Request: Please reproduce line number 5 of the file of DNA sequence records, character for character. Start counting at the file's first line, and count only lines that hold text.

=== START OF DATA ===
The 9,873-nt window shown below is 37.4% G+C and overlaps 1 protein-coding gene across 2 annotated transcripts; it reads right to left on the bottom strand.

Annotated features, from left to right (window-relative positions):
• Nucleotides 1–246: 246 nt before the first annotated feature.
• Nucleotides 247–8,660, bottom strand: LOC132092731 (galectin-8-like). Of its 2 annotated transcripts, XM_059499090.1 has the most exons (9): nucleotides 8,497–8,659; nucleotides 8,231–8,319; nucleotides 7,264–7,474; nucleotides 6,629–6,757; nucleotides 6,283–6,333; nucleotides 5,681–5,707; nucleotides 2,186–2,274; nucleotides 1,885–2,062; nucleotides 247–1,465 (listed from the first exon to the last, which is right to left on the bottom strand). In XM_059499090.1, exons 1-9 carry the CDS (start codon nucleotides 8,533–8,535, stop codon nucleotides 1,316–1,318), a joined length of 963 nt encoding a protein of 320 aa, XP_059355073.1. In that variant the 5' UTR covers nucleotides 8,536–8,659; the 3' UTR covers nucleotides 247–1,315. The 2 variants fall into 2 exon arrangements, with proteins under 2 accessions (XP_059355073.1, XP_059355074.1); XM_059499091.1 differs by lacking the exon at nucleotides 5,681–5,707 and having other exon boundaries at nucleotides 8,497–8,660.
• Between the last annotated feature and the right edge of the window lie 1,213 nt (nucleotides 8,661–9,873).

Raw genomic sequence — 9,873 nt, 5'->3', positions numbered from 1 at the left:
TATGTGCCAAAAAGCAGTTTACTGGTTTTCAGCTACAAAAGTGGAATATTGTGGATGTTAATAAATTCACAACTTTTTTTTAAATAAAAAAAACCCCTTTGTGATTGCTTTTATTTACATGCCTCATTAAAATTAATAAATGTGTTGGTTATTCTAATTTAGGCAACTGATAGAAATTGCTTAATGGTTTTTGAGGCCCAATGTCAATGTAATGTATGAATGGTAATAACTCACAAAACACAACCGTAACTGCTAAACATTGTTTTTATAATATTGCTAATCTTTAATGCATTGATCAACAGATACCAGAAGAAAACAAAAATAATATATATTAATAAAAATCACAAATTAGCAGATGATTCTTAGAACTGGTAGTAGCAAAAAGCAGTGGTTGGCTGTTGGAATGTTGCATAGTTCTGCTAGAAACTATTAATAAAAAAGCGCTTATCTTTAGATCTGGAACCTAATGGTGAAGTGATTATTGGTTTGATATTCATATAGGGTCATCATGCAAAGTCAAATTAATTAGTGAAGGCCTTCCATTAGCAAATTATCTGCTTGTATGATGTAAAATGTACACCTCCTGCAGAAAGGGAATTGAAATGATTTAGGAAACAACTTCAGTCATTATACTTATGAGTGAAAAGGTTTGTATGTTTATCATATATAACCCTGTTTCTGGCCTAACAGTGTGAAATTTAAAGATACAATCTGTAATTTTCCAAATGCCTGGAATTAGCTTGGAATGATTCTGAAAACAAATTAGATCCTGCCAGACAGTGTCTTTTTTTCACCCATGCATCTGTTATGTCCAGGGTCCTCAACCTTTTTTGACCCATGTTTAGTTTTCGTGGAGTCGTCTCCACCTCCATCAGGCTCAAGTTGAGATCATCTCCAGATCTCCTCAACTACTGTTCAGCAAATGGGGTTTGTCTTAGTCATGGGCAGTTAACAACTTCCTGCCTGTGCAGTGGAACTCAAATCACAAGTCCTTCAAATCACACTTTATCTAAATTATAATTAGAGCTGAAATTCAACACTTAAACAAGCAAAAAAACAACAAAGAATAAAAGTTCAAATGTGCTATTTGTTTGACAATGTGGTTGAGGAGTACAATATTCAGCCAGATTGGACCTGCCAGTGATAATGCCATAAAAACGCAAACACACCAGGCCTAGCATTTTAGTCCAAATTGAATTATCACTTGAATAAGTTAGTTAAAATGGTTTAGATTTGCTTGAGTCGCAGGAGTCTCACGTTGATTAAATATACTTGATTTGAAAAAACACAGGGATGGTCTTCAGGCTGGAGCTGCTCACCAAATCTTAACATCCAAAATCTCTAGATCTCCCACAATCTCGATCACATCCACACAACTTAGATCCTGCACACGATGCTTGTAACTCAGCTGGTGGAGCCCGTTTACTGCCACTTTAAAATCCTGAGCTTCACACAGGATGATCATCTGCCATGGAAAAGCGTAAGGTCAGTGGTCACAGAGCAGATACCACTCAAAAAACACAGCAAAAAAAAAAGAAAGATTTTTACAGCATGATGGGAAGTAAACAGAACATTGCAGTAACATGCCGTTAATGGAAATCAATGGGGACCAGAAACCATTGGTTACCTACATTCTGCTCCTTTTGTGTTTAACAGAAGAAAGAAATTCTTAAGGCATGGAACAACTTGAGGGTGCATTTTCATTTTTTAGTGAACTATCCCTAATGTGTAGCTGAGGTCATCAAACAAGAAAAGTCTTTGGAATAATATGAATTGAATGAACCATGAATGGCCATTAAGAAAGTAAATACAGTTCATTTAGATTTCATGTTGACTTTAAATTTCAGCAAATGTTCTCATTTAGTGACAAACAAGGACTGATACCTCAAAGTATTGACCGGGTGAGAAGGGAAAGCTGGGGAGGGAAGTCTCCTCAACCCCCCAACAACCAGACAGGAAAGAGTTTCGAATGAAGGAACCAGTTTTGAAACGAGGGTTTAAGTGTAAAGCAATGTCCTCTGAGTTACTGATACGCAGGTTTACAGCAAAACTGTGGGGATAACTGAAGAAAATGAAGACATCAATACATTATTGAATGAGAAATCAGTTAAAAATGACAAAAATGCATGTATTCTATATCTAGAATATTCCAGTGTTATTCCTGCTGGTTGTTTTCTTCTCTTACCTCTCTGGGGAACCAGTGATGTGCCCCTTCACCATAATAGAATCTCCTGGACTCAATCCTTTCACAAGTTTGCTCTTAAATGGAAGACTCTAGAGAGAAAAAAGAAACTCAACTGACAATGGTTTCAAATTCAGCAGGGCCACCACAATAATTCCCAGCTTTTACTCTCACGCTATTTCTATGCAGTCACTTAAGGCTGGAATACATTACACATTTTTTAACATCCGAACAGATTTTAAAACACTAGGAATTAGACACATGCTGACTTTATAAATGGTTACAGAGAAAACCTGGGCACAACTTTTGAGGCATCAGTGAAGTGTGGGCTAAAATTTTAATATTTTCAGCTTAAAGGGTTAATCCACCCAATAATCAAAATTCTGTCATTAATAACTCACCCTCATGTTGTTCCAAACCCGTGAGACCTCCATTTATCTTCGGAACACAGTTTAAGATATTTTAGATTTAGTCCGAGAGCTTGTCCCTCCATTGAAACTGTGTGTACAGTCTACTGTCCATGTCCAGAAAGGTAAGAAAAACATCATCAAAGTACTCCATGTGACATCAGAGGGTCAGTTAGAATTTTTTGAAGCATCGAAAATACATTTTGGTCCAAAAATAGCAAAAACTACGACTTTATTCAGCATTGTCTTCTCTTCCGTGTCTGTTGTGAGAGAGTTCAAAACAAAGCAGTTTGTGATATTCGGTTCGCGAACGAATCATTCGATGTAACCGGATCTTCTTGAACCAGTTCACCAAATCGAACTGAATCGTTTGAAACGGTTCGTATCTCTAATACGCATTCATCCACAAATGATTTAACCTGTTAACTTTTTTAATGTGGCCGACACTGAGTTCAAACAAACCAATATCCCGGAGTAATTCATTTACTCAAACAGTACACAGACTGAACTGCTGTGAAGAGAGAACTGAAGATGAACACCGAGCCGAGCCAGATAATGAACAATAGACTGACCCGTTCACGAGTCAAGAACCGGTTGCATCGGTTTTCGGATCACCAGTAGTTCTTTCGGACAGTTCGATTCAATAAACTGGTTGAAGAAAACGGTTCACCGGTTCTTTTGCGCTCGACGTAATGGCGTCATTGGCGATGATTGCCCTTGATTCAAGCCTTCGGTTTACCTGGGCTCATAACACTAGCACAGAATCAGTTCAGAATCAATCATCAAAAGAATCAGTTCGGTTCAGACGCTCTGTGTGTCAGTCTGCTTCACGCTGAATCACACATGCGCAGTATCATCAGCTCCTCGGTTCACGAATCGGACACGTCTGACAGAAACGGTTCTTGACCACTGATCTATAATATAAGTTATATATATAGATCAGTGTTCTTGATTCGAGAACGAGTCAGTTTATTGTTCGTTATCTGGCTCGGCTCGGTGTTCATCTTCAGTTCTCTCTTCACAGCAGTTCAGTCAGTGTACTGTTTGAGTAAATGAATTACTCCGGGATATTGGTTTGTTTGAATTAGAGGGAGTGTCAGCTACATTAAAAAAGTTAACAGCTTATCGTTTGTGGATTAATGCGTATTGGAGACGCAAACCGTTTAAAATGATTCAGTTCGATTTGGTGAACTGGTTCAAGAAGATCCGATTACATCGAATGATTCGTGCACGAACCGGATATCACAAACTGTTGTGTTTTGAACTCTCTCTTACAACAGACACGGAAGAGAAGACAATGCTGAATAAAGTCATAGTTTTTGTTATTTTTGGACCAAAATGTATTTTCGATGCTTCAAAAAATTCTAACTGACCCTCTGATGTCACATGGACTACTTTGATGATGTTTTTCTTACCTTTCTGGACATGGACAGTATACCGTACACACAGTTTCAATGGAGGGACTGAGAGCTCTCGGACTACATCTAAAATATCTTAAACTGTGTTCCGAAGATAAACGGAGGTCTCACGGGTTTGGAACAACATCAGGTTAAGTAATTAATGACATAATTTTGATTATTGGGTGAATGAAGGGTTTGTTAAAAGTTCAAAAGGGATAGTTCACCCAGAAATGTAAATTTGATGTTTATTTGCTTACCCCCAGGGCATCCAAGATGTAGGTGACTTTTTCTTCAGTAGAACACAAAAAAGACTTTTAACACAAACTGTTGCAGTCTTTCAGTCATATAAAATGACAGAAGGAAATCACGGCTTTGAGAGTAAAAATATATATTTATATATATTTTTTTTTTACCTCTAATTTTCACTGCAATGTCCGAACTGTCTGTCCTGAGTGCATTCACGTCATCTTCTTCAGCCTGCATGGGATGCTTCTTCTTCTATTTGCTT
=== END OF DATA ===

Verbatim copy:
• Between the last annotated feature and the right edge of the window lie 1,213 nt (nucleotides 8,661–9,873).